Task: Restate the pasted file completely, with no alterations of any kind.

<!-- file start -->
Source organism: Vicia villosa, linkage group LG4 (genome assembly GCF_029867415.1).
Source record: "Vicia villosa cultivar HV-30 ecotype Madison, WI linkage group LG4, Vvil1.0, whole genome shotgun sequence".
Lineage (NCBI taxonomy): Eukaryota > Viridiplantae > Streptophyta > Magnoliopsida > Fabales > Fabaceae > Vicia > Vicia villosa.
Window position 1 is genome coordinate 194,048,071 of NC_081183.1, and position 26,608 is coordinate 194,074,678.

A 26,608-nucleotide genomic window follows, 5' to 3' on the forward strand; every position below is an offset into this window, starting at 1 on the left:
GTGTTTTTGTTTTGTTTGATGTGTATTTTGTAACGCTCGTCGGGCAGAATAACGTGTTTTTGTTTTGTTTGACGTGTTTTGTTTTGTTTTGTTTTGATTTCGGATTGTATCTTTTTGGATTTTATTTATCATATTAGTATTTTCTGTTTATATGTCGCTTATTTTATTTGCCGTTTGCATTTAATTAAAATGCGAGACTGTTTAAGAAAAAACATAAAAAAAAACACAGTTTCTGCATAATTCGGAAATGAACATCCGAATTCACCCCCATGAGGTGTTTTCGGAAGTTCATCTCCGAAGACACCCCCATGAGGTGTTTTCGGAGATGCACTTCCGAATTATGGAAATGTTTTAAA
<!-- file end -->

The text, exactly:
Source organism: Vicia villosa, linkage group LG4 (genome assembly GCF_029867415.1).
Source record: "Vicia villosa cultivar HV-30 ecotype Madison, WI linkage group LG4, Vvil1.0, whole genome shotgun sequence".
Lineage (NCBI taxonomy): Eukaryota > Viridiplantae > Streptophyta > Magnoliopsida > Fabales > Fabaceae > Vicia > Vicia villosa.
Window position 1 is genome coordinate 194,048,071 of NC_081183.1, and position 26,608 is coordinate 194,074,678.

A 26,608-nucleotide genomic window follows, 5' to 3' on the forward strand; every position below is an offset into this window, starting at 1 on the left:
GTGTTTTTGTTTTGTTTGATGTGTATTTTGTAACGCTCGTCGGGCAGAATAACGTGTTTTTGTTTTGTTTGACGTGTTTTGTTTTGTTTTGTTTTGATTTCGGATTGTATCTTTTTGGATTTTATTTATCATATTAGTATTTTCTGTTTATATGTCGCTTATTTTATTTGCCGTTTGCATTTAATTAAAATGCGAGACTGTTTAAGAAAAAACATAAAAAAAAACACAGTTTCTGCATAATTCGGAAATGAACATCCGAATTCACCCCCATGAGGTGTTTTCGGAAGTTCATCTCCGAAGACACCCCCATGAGGTGTTTTCGGAGATGCACTTCCGAATTATGGAAATGTTTTAAA